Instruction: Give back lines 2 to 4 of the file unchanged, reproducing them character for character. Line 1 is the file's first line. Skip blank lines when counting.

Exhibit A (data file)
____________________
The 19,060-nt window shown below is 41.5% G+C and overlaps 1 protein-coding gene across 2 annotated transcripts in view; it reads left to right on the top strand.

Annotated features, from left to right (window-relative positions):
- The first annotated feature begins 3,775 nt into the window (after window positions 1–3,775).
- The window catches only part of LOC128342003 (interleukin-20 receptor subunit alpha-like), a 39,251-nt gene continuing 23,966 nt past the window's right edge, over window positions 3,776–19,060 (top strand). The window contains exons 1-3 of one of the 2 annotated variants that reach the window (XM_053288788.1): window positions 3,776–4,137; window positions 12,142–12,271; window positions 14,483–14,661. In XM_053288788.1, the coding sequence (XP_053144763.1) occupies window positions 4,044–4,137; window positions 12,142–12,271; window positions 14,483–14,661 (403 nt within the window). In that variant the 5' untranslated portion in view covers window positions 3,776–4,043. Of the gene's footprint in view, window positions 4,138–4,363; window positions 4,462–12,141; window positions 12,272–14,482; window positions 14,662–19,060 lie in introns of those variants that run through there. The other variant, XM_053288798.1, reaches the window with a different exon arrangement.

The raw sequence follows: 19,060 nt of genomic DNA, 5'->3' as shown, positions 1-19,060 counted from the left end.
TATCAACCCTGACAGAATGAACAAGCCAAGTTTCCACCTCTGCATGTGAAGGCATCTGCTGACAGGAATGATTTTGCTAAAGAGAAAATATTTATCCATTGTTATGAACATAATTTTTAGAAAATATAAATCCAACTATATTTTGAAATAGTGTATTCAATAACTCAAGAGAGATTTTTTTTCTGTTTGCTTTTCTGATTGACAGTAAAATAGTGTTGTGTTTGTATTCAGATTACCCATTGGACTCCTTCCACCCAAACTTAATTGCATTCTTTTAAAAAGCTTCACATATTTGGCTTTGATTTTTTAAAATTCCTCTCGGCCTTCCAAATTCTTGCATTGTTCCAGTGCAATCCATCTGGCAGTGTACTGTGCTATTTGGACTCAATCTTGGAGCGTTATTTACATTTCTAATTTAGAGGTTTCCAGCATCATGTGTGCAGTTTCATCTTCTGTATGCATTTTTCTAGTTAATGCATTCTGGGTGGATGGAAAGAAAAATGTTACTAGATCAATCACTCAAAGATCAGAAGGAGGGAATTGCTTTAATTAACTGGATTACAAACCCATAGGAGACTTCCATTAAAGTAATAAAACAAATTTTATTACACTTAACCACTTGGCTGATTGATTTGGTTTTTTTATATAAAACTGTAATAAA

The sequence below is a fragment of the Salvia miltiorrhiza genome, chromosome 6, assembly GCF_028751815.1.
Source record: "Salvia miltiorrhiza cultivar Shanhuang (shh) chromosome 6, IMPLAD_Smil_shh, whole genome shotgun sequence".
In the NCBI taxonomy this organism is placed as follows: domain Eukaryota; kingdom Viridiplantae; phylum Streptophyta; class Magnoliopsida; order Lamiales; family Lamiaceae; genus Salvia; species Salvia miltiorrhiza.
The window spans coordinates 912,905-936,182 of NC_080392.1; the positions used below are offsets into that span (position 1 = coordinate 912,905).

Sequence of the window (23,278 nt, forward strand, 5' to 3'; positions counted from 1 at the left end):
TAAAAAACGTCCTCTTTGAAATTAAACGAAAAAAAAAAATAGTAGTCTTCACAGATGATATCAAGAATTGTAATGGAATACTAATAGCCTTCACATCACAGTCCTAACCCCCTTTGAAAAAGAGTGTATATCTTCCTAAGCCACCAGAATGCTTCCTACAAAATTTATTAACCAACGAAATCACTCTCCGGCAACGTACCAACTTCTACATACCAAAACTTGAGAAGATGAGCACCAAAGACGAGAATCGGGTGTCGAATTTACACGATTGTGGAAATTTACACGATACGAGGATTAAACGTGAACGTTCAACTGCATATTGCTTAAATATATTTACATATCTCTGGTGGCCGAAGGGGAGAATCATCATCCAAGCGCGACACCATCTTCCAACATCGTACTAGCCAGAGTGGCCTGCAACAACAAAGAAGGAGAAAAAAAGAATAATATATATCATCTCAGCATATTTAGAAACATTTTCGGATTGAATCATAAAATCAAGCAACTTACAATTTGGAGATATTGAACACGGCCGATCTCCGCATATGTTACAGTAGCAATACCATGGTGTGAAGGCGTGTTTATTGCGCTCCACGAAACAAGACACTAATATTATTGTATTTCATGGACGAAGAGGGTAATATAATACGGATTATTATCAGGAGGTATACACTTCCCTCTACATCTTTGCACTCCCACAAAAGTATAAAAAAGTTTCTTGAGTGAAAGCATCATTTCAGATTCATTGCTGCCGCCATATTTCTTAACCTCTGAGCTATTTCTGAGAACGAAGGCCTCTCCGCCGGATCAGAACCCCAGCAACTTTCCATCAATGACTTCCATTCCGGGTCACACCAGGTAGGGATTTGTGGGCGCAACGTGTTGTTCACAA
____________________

Annotated features, from left to right (window-relative positions):
- The first annotated feature begins 3,775 nt into the window (after window positions 1–3,775).
- The window catches only part of LOC128342003 (interleukin-20 receptor subunit alpha-like), a 39,251-nt gene continuing 23,966 nt past the window's right edge, over window positions 3,776–19,060 (top strand). The window contains exons 1-3 of one of the 2 annotated variants that reach the window (XM_053288788.1): window positions 3,776–4,137; window positions 12,142–12,271; window positions 14,483–14,661. In XM_053288788.1, the coding sequence (XP_053144763.1) occupies window positions 4,044–4,137; window positions 12,142–12,271; window positions 14,483–14,661 (403 nt within the window). In that variant the 5' untranslated portion in view covers window positions 3,776–4,043. Of the gene's footprint in view, window positions 4,138–4,363; window positions 4,462–12,141; window positions 12,272–14,482; window positions 14,662–19,060 lie in introns of those variants that run through there. The other variant, XM_053288798.1, reaches the window with a different exon arrangement.